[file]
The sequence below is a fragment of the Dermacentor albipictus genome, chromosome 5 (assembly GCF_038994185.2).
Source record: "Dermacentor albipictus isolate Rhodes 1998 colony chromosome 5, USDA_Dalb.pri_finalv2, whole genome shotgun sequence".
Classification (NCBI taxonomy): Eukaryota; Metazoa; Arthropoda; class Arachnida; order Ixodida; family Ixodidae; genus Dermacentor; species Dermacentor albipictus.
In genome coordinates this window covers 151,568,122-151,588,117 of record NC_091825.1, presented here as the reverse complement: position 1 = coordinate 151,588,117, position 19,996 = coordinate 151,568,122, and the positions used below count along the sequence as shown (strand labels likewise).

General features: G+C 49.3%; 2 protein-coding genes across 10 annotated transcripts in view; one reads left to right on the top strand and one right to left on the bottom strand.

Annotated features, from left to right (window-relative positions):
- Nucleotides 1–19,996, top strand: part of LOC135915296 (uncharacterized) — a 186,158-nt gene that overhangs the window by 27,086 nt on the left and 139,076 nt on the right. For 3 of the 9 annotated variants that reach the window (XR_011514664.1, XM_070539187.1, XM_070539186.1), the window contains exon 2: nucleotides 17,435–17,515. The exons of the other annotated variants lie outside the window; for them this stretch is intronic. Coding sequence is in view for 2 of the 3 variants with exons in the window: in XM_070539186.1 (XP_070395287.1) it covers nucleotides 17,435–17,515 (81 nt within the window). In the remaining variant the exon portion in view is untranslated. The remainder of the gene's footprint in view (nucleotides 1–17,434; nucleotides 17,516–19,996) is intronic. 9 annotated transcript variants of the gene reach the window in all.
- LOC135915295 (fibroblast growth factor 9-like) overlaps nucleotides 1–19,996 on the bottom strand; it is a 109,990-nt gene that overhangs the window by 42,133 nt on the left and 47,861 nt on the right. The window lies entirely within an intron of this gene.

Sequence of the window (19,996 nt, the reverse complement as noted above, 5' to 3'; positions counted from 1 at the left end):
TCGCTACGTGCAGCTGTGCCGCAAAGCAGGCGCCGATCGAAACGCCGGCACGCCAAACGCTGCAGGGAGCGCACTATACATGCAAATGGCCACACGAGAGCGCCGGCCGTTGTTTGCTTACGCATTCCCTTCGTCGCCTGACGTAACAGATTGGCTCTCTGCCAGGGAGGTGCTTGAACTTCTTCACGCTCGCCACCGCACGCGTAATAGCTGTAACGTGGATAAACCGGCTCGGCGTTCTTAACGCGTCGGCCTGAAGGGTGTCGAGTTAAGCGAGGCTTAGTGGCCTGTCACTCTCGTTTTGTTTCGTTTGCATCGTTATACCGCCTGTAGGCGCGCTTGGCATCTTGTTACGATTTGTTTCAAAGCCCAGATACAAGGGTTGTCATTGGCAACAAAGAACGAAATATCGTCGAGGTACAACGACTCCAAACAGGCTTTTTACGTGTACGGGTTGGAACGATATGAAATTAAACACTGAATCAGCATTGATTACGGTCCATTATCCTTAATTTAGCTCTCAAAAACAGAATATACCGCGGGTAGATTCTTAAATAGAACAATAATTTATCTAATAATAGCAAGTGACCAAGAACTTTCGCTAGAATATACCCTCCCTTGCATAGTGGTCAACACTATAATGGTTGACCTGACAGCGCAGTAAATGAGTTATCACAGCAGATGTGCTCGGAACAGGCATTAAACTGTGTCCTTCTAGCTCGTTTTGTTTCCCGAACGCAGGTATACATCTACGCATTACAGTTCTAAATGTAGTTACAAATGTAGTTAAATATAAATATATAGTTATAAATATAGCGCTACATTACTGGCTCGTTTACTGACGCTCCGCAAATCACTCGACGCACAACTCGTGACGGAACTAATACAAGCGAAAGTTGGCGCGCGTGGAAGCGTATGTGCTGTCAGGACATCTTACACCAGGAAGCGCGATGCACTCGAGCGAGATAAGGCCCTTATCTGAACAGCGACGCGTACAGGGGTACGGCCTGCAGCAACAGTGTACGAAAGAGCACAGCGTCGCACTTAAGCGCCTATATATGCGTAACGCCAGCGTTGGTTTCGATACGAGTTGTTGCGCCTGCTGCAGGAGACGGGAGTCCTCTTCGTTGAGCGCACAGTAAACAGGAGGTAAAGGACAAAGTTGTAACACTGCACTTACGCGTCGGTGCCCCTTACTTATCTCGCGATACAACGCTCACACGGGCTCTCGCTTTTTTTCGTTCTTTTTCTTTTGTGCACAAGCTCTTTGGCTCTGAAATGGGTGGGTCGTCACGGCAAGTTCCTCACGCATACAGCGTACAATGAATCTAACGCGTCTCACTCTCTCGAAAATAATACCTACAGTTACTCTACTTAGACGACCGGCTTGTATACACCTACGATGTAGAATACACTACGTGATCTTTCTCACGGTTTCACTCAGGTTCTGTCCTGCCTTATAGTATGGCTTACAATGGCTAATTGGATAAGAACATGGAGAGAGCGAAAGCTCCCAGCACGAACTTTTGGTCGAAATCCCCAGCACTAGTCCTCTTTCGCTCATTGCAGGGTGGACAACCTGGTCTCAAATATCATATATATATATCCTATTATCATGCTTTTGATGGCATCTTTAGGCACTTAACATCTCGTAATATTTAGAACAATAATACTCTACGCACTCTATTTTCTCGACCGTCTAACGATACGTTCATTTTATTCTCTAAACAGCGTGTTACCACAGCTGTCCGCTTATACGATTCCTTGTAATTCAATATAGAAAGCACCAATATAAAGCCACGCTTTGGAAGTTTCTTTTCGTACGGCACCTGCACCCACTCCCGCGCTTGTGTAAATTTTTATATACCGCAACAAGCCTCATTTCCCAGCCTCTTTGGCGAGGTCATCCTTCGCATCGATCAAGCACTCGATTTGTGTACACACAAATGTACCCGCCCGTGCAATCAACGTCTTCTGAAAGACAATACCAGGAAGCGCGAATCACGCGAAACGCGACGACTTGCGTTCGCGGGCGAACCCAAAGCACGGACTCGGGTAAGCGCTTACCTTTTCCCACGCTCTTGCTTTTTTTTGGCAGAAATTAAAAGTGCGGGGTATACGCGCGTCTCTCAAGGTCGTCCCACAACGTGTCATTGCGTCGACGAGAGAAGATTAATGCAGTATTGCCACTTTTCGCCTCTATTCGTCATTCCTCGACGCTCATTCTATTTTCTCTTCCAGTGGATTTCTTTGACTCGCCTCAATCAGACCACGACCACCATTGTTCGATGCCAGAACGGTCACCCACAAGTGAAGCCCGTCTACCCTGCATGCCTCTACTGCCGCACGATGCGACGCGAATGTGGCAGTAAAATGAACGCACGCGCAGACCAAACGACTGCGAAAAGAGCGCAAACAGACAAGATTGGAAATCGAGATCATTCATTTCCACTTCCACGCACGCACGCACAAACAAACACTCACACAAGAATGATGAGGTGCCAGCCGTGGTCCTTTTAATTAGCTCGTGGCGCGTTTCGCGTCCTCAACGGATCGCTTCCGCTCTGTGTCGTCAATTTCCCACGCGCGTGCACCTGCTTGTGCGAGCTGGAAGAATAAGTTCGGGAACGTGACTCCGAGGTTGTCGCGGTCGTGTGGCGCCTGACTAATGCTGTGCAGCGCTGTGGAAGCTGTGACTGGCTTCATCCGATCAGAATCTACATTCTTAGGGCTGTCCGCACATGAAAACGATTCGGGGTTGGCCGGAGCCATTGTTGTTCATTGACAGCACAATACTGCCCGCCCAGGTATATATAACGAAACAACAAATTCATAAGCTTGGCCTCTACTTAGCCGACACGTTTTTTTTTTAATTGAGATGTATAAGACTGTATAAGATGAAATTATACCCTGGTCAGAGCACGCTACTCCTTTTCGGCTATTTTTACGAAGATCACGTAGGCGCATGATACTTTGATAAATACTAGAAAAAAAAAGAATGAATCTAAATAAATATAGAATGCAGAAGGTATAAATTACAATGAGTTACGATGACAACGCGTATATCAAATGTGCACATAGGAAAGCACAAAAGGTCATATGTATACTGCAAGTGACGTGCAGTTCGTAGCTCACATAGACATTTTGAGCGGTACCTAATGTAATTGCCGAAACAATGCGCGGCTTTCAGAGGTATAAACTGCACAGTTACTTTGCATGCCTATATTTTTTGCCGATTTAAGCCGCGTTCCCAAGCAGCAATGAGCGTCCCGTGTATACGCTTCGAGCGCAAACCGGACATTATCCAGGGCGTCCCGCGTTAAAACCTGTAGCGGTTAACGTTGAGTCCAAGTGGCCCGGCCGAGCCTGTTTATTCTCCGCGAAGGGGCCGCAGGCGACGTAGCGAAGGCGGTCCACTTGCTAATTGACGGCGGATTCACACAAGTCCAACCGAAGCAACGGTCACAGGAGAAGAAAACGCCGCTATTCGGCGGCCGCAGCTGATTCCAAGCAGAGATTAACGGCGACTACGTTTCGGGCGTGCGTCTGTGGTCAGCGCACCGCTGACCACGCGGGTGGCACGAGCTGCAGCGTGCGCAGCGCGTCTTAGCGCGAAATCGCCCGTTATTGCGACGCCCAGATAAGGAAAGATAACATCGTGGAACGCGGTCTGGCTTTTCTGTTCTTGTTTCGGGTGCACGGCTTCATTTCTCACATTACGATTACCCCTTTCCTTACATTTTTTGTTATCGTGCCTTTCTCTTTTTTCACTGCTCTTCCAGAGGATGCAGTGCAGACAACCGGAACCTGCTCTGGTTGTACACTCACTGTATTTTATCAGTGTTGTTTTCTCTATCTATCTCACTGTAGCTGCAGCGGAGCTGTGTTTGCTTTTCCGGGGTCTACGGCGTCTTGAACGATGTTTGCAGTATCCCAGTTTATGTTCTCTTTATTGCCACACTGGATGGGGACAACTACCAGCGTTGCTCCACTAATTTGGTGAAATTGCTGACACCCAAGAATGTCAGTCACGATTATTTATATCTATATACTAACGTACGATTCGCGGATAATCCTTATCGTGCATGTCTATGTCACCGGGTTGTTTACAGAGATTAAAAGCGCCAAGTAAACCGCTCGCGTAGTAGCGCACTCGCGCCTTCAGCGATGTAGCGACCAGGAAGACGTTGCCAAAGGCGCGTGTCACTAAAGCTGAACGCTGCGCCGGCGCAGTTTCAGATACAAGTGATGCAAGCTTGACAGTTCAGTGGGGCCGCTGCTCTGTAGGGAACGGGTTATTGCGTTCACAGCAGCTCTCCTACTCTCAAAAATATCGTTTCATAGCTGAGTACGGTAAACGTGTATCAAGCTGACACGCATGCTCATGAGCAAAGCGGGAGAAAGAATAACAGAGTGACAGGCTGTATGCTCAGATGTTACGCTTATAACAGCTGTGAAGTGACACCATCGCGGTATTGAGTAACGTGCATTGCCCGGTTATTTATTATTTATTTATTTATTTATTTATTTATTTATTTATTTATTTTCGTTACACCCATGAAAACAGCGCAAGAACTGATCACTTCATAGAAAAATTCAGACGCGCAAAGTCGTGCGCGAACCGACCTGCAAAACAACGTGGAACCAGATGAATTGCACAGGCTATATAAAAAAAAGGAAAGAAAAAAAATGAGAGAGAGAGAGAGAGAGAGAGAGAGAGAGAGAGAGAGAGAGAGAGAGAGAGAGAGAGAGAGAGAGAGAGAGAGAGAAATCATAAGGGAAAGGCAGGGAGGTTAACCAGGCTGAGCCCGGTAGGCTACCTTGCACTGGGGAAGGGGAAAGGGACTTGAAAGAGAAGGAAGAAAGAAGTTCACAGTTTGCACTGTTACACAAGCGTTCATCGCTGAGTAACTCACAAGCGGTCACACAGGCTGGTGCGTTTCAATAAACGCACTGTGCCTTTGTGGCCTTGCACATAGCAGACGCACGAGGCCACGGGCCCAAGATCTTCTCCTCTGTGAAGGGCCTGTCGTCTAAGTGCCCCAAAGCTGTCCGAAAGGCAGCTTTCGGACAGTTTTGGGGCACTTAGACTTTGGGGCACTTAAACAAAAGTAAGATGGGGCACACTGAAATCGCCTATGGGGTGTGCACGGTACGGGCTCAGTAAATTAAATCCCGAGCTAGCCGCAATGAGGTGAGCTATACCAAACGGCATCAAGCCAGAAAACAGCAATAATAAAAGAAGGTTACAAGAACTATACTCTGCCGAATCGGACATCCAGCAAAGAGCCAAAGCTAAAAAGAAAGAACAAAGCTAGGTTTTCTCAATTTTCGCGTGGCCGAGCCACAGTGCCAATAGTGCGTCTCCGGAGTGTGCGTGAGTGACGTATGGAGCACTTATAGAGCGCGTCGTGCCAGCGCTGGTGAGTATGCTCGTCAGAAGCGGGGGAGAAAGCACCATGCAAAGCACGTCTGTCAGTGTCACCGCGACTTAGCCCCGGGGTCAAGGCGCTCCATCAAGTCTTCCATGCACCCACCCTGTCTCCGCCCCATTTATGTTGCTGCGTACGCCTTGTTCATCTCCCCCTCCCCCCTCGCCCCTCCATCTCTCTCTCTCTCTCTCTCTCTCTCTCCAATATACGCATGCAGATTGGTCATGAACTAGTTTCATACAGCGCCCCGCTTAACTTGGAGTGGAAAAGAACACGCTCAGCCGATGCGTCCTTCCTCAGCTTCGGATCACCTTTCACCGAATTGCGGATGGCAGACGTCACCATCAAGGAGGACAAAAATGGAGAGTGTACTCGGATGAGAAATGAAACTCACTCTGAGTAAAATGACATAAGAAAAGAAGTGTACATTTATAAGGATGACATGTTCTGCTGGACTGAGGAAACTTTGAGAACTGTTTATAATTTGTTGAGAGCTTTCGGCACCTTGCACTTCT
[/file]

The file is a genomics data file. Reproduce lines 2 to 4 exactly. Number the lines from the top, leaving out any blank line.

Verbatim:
Source record: "Dermacentor albipictus isolate Rhodes 1998 colony chromosome 5, USDA_Dalb.pri_finalv2, whole genome shotgun sequence".
Classification (NCBI taxonomy): Eukaryota; Metazoa; Arthropoda; class Arachnida; order Ixodida; family Ixodidae; genus Dermacentor; species Dermacentor albipictus.
In genome coordinates this window covers 151,568,122-151,588,117 of record NC_091825.1, presented here as the reverse complement: position 1 = coordinate 151,588,117, position 19,996 = coordinate 151,568,122, and the positions used below count along the sequence as shown (strand labels likewise).